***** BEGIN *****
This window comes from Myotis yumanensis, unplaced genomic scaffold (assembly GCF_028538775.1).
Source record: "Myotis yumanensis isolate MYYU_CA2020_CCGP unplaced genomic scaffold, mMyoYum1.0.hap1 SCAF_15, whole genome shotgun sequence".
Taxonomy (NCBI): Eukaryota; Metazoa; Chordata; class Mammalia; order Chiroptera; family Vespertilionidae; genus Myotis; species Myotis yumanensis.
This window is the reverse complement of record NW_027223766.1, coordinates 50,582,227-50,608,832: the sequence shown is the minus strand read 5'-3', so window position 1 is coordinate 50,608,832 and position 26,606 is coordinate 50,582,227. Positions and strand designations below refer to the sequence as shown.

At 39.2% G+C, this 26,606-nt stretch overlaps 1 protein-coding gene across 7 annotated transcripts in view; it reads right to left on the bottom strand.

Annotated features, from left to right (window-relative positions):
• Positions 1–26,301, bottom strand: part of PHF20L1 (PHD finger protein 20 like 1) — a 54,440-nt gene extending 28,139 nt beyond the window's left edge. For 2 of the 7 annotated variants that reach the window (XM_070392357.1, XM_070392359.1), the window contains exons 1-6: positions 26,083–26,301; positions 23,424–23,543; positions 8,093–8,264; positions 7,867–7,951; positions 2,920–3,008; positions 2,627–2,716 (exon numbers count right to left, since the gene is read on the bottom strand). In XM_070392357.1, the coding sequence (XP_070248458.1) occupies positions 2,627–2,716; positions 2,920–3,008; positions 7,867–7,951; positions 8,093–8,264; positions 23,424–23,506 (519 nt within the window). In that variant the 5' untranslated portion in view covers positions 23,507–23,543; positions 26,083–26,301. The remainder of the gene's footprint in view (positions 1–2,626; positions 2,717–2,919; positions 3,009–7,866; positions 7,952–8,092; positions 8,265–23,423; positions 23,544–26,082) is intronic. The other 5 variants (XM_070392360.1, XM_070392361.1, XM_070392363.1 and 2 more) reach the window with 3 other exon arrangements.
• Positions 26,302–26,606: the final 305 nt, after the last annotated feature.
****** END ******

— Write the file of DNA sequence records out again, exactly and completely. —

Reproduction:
This window comes from Myotis yumanensis, unplaced genomic scaffold (assembly GCF_028538775.1).
Source record: "Myotis yumanensis isolate MYYU_CA2020_CCGP unplaced genomic scaffold, mMyoYum1.0.hap1 SCAF_15, whole genome shotgun sequence".
Taxonomy (NCBI): Eukaryota; Metazoa; Chordata; class Mammalia; order Chiroptera; family Vespertilionidae; genus Myotis; species Myotis yumanensis.
This window is the reverse complement of record NW_027223766.1, coordinates 50,582,227-50,608,832: the sequence shown is the minus strand read 5'-3', so window position 1 is coordinate 50,608,832 and position 26,606 is coordinate 50,582,227. Positions and strand designations below refer to the sequence as shown.

At 39.2% G+C, this 26,606-nt stretch overlaps 1 protein-coding gene across 7 annotated transcripts in view; it reads right to left on the bottom strand.

Annotated features, from left to right (window-relative positions):
• Positions 1–26,301, bottom strand: part of PHF20L1 (PHD finger protein 20 like 1) — a 54,440-nt gene extending 28,139 nt beyond the window's left edge. For 2 of the 7 annotated variants that reach the window (XM_070392357.1, XM_070392359.1), the window contains exons 1-6: positions 26,083–26,301; positions 23,424–23,543; positions 8,093–8,264; positions 7,867–7,951; positions 2,920–3,008; positions 2,627–2,716 (exon numbers count right to left, since the gene is read on the bottom strand). In XM_070392357.1, the coding sequence (XP_070248458.1) occupies positions 2,627–2,716; positions 2,920–3,008; positions 7,867–7,951; positions 8,093–8,264; positions 23,424–23,506 (519 nt within the window). In that variant the 5' untranslated portion in view covers positions 23,507–23,543; positions 26,083–26,301. The remainder of the gene's footprint in view (positions 1–2,626; positions 2,717–2,919; positions 3,009–7,866; positions 7,952–8,092; positions 8,265–23,423; positions 23,544–26,082) is intronic. The other 5 variants (XM_070392360.1, XM_070392361.1, XM_070392363.1 and 2 more) reach the window with 3 other exon arrangements.
• Positions 26,302–26,606: the final 305 nt, after the last annotated feature.